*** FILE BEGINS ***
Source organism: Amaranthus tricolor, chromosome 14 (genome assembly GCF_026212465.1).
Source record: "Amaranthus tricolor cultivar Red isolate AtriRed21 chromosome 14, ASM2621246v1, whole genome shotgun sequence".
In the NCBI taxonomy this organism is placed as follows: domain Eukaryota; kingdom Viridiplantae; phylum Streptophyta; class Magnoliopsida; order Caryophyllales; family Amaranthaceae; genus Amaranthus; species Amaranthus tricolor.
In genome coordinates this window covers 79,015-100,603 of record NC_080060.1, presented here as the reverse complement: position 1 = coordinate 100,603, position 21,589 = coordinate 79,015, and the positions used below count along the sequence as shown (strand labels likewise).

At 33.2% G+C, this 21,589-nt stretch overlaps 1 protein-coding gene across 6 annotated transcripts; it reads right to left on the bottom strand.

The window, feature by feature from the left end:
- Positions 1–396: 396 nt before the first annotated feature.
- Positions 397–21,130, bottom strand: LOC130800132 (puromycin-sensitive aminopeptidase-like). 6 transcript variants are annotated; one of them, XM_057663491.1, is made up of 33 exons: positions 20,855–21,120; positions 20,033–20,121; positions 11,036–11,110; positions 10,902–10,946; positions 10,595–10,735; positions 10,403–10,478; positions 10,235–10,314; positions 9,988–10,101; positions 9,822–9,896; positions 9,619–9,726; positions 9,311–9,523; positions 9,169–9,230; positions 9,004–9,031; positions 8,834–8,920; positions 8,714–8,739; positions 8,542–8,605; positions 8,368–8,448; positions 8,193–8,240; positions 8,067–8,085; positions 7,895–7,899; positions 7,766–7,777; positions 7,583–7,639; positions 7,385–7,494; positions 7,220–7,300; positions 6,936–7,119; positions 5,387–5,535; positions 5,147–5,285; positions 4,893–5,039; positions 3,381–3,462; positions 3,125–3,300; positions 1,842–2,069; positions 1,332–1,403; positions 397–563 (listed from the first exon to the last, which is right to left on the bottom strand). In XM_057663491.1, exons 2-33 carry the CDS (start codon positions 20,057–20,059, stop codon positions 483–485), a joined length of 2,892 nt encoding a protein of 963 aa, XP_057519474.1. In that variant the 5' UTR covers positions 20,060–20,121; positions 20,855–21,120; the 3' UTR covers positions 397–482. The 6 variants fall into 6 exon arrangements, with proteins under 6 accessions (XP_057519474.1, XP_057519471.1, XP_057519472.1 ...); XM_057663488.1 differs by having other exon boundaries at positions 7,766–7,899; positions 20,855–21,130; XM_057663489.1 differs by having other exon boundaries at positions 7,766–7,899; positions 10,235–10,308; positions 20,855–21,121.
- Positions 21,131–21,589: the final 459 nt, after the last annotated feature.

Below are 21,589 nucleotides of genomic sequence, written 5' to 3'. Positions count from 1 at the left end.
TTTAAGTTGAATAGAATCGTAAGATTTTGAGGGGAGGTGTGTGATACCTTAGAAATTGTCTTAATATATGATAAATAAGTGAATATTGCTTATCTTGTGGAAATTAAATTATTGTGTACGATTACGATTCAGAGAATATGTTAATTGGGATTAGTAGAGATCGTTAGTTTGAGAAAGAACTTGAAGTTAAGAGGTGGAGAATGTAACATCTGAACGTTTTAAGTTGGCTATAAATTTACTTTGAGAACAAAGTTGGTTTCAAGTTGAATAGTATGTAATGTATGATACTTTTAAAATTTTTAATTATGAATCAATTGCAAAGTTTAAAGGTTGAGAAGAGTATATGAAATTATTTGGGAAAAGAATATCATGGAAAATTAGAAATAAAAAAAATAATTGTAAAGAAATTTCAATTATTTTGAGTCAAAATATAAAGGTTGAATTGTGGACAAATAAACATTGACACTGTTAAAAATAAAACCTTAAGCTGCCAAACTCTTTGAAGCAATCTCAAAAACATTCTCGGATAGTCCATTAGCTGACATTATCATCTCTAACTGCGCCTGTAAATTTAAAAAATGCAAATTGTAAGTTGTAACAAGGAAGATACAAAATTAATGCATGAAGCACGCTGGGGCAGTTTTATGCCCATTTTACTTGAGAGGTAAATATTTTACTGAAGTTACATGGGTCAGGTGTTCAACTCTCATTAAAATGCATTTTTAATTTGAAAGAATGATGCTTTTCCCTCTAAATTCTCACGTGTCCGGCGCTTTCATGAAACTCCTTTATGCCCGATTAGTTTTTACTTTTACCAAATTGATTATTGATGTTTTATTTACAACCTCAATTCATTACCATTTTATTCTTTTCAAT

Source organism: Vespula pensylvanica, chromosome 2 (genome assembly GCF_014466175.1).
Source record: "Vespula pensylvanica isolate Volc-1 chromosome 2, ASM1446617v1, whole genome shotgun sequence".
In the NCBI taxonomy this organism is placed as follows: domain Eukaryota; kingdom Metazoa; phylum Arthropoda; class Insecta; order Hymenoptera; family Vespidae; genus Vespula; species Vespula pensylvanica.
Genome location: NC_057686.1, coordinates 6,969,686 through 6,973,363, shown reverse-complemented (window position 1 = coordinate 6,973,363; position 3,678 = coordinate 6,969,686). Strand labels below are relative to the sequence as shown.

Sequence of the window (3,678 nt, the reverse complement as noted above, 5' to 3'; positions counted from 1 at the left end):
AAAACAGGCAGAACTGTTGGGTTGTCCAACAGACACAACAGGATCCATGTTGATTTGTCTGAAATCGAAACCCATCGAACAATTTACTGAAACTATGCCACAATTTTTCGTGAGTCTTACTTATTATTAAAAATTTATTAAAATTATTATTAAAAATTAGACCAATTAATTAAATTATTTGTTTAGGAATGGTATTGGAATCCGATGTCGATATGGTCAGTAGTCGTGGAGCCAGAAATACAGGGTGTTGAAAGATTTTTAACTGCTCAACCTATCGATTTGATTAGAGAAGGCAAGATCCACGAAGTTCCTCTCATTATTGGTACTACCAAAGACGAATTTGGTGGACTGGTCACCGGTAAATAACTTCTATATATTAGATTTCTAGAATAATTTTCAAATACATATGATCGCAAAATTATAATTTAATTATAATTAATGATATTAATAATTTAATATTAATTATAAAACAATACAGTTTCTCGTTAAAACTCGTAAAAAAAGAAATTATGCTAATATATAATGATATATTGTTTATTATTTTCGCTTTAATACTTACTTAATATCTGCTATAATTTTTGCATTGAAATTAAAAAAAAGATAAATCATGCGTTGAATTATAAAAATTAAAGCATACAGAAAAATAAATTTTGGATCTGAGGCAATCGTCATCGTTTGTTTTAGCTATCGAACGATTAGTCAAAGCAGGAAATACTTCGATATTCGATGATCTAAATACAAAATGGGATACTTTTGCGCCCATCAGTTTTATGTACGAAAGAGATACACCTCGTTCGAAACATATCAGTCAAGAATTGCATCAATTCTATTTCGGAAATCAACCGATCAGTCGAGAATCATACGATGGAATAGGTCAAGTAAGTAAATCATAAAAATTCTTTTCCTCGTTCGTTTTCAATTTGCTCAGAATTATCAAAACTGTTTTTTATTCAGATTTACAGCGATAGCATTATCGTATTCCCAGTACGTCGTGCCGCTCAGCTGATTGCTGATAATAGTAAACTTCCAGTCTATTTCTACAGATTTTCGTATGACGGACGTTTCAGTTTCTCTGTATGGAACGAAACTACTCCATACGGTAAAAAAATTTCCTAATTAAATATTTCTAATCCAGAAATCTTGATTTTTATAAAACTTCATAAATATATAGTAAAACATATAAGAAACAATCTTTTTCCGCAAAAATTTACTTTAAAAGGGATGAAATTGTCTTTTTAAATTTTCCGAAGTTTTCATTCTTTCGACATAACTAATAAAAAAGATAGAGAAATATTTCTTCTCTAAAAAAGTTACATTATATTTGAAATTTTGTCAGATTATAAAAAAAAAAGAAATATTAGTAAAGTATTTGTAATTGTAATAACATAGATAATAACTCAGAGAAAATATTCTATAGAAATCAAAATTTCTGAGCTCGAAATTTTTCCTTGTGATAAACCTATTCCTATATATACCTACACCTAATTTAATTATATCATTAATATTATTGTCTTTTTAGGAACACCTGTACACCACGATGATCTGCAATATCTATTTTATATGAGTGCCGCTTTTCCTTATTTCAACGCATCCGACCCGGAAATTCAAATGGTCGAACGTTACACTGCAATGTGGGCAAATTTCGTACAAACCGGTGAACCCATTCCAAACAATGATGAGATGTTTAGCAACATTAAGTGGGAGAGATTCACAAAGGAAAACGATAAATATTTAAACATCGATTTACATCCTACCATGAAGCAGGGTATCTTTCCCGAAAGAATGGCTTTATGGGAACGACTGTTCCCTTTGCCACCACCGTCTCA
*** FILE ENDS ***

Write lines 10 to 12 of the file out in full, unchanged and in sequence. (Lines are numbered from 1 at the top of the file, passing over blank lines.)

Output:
Below are 21,589 nucleotides of genomic sequence, written 5' to 3'. Positions count from 1 at the left end.
TTTAAGTTGAATAGAATCGTAAGATTTTGAGGGGAGGTGTGTGATACCTTAGAAATTGTCTTAATATATGATAAATAAGTGAATATTGCTTATCTTGTGGAAATTAAATTATTGTGTACGATTACGATTCAGAGAATATGTTAATTGGGATTAGTAGAGATCGTTAGTTTGAGAAAGAACTTGAAGTTAAGAGGTGGAGAATGTAACATCTGAACGTTTTAAGTTGGCTATAAATTTACTTTGAGAACAAAGTTGGTTTCAAGTTGAATAGTATGTAATGTATGATACTTTTAAAATTTTTAATTATGAATCAATTGCAAAGTTTAAAGGTTGAGAAGAGTATATGAAATTATTTGGGAAAAGAATATCATGGAAAATTAGAAATAAAAAAAATAATTGTAAAGAAATTTCAATTATTTTGAGTCAAAATATAAAGGTTGAATTGTGGACAAATAAACATTGACACTGTTAAAAATAAAACCTTAAGCTGCCAAACTCTTTGAAGCAATCTCAAAAACATTCTCGGATAGTCCATTAGCTGACATTATCATCTCTAACTGCGCCTGTAAATTTAAAAAATGCAAATTGTAAGTTGTAACAAGGAAGATACAAAATTAATGCATGAAGCACGCTGGGGCAGTTTTATGCCCATTTTACTTGAGAGGTAAATATTTTACTGAAGTTACATGGGTCAGGTGTTCAACTCTCATTAAAATGCATTTTTAATTTGAAAGAATGATGCTTTTCCCTCTAAATTCTCACGTGTCCGGCGCTTTCATGAAACTCCTTTATGCCCGATTAGTTTTTACTTTTACCAAATTGATTATTGATGTTTTATTTACAACCTCAATTCATTACCATTTTATTCTTTTCAAT

Source organism: Vespula pensylvanica, chromosome 2 (genome assembly GCF_014466175.1).